From the author: There are reasons people confuse the man and the monster.
When it was full dark I emerged from the woods and walked into town. It was time.
I mostly live away from town, near the woods; there I keep my isolated home and my books. I come into the city to hunt for certain necessities.
After so many years, I can smell the Mob. Or a mob. Guns, cocaine, and laundered money, or pitchforks and torches, it's no matter. Anyway I knew the place, and was nigh to certain tonight was a good time to strike.
My Blue Heaven was professedly a moribund remodeling business, in truth a mere facade concealing commerce in drugs, gambling, or what have you. In somewise mobbed up. Not important enough to have constant Federal eyes on it. Just mobbish enough.
Two black SUVs were parked in back, their drivers sitting on a hood swapping a joint. I set down the sturdy plastic cooler I carried, and fell upon them without a word, ending one quickly and employing the other as a battering ram, smashing him through the back door.
Oh, it is a base shame, but also fervid joy--a guilty pleasure, as they say--to set my strength against the wickedness of Man and to rend and slay. A huge buzz. I howled and flung myself inside and delivered a reckoning all through the building.
Three family soldiers who shot wildly, died messily. Two lieutenants and their boys, enjoying the wet bar, all armed. I took a little longer than necessary.
Last was the main office. By now there'd be someone crouching behind the desk in there, training some obnoxious gun at the door. I took therefore a shortcut through the wall, making a noisy and dusty entrance.
I knew the names of the three men inside. Marc Derilio, Toria's number one. I shattered his skull. Andy Levan, Toria's accountant, curled in a ball, losing control of his body. I crushed him like an insect, flattened by his own oaken desk.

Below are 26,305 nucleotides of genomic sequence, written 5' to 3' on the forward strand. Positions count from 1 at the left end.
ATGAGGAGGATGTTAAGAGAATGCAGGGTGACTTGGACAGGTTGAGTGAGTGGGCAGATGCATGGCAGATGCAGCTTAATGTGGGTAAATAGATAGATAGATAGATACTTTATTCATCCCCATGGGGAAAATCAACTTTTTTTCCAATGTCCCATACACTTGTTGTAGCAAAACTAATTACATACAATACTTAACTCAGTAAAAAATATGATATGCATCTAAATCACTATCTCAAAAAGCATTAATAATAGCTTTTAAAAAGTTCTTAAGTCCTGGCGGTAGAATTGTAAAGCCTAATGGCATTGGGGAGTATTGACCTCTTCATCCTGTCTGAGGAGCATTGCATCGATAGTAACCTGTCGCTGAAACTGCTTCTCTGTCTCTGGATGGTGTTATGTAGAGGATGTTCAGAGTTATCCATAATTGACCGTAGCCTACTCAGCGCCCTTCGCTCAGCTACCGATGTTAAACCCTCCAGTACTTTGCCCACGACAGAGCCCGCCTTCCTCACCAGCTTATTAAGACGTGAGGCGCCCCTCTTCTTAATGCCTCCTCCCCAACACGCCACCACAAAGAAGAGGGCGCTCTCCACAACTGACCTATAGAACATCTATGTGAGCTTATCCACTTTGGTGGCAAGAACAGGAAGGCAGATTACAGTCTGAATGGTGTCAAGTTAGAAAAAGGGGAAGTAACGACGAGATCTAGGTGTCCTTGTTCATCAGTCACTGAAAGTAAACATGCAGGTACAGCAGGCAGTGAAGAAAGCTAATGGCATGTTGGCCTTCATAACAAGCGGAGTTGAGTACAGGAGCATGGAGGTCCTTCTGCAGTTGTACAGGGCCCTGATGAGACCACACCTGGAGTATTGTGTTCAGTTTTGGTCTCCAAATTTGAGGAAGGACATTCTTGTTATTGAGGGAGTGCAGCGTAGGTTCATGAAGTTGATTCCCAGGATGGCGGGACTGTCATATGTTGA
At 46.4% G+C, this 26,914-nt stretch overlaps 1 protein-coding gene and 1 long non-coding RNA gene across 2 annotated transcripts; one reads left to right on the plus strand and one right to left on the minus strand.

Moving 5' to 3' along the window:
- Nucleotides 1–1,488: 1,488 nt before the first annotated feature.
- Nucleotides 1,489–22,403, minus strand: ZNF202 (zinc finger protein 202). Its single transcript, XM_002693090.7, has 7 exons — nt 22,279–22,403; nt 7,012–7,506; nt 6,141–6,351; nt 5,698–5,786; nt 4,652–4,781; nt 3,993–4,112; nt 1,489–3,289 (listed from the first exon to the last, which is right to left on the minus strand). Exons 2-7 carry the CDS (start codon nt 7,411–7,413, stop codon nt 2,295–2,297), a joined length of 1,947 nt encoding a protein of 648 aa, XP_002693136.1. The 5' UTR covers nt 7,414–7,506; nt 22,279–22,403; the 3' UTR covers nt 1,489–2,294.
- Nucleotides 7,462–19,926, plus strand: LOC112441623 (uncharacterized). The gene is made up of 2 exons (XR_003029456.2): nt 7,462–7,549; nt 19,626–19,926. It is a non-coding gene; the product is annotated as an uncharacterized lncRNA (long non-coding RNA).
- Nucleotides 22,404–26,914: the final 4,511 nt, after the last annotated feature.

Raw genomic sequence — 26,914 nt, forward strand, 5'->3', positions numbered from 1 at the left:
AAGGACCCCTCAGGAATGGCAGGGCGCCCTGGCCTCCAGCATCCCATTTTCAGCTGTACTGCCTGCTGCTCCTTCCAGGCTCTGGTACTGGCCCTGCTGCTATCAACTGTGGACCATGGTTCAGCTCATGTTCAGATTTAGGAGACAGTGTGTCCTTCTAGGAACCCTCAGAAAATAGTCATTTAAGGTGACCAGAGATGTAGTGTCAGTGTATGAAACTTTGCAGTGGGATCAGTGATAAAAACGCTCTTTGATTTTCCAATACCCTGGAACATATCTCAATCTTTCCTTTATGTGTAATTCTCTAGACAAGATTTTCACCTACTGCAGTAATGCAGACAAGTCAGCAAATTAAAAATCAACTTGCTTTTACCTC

On the sofa, unmoving, sat Toria himself, stinking of sweat and cologne. Criminal bosses wear scents, marking their presence. The human animal cannot escape his nature.
I let Toria look at me, from my old boots upwards, up to my face, eight feet above the floor. Admirably, his voice stayed steady. "Your eyes look like fried egg yolks in Tabasco."
True. My eyes were yellow when first I opened them and saw Victor, and were more so now, with liver number nine failing. Everything else in me works like new, but not even Victor could fashion the equal of a healthy human liver. Periodically one must seek a replacement.
His voice cracked a little. "If Calvinia sent you, tell him message received, right, loud and clear!"
I shook my head. He started to rise. "You're here for me?"
"Not all of you. Yet shall you be of use, O parasite on society." I came over and put a hand around his neck.
His last words, ill-chosen: "Goddamnit, I'm a made man!"
I lifted him to my mouth, whispered. "As am I." And squeezed.
I just don't care for mobs. Why does Man create angelic morality only to ignore it and wallow in dung?
Suddenly I was left empty and sad. Enough.
I drew my janbiya, an Arab blade once given me by Richard Francis Burton, and cut what I needed from Toria.
I left the building aflame behind me.
Changing out a liver on myself I can do; I must. But Victor's genius--that, none can match. Somehow, in a candlelit, superstitious age of leeches, cupping, and bodily humours, he, an obsessed university dropout ... the world has no word for nor notion of what he did.
All of science for two centuries since has advanced in contrary directions, illuminating our world, driving back the darkness, yes, dissolving one mystery after another in the glare of reason, yet somehow leaving in shadow still that one grotesque corner in which Victor worked. It remains, surely, waiting to be discovered again, although as yet unperceived by the keenest minds today, like the blind spot on the human retina.
My own retinas have no blind spot. Their structure is unique. Irreproducible. As am I.
But if it could be done ... if I could do it ... I would make a friend.